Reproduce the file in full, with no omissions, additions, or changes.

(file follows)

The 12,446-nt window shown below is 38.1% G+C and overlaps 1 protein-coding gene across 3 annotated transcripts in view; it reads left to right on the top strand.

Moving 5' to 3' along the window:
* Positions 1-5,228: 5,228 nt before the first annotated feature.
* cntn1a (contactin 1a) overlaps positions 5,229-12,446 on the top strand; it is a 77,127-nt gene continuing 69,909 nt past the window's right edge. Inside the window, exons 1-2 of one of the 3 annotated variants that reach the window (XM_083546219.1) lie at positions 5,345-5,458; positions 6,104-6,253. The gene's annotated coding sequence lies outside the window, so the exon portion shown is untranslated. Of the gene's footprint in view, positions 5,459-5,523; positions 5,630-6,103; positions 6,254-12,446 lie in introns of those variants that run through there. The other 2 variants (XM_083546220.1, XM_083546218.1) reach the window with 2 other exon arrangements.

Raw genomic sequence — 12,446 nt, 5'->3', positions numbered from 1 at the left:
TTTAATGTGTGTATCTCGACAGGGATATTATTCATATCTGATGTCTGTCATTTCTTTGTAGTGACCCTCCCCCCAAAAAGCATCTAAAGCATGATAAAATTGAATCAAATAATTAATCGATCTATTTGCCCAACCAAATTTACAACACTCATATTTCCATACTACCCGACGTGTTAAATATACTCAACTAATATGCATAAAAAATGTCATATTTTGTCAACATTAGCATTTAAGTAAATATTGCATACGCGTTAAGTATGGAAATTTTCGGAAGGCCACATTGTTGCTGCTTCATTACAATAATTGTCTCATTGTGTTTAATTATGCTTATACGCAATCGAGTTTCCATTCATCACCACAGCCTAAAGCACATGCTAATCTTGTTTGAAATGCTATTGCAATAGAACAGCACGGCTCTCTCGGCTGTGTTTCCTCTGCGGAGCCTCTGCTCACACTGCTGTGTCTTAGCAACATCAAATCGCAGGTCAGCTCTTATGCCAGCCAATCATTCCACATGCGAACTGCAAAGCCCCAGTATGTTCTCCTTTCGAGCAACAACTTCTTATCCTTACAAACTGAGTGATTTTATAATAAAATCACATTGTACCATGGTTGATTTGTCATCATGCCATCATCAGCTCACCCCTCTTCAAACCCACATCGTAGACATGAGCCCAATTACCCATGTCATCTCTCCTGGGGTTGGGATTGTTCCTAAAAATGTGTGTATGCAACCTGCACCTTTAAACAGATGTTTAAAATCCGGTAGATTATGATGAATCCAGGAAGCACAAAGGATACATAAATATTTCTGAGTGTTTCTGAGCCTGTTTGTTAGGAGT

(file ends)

The 12,446-nt window shown below is 38.1% G+C and overlaps 1 protein-coding gene across 3 annotated transcripts in view; it reads left to right on the top strand.

Moving 5' to 3' along the window:
* Positions 1-5,228: 5,228 nt before the first annotated feature.
* cntn1a (contactin 1a) overlaps positions 5,229-12,446 on the top strand; it is a 77,127-nt gene continuing 69,909 nt past the window's right edge. Inside the window, exons 1-2 of one of the 3 annotated variants that reach the window (XM_083546219.1) lie at positions 5,345-5,458; positions 6,104-6,253. The gene's annotated coding sequence lies outside the window, so the exon portion shown is untranslated. Of the gene's footprint in view, positions 5,459-5,523; positions 5,630-6,103; positions 6,254-12,446 lie in introns of those variants that run through there. The other 2 variants (XM_083546220.1, XM_083546218.1) reach the window with 2 other exon arrangements.

Raw genomic sequence — 12,446 nt, 5'->3', positions numbered from 1 at the left:
TTTAATGTGTGTATCTCGACAGGGATATTATTCATATCTGATGTCTGTCATTTCTTTGTAGTGACCCTCCCCCCAAAAAGCATCTAAAGCATGATAAAATTGAATCAAATAATTAATCGATCTATTTGCCCAACCAAATTTACAACACTCATATTTCCATACTACCCGACGTGTTAAATATACTCAACTAATATGCATAAAAAATGTCATATTTTGTCAACATTAGCATTTAAGTAAATATTGCATACGCGTTAAGTATGGAAATTTTCGGAAGGCCACATTGTTGCTGCTTCATTACAATAATTGTCTCATTGTGTTTAATTATGCTTATACGCAATCGAGTTTCCATTCATCACCACAGCCTAAAGCACATGCTAATCTTGTTTGAAATGCTATTGCAATAGAACAGCACGGCTCTCTCGGCTGTGTTTCCTCTGCGGAGCCTCTGCTCACACTGCTGTGTCTTAGCAACATCAAATCGCAGGTCAGCTCTTATGCCAGCCAATCATTCCACATGCGAACTGCAAAGCCCCAGTATGTTCTCCTTTCGAGCAACAACTTCTTATCCTTACAAACTGAGTGATTTTATAATAAAATCACATTGTACCATGGTTGATTTGTCATCATGCCATCATCAGCTCACCCCTCTTCAAACCCACATCGTAGACATGAGCCCAATTACCCATGTCATCTCTCCTGGGGTTGGGATTGTTCCTAAAAATGTGTGTATGCAACCTGCACCTTTAAACAGATGTTTAAAATCCGGTAGATTATGATGAATCCAGGAAGCACAAAGGATACATAAATATTTCTGAGTGTTTCTGAGCCTGTTTGTTAGGAGT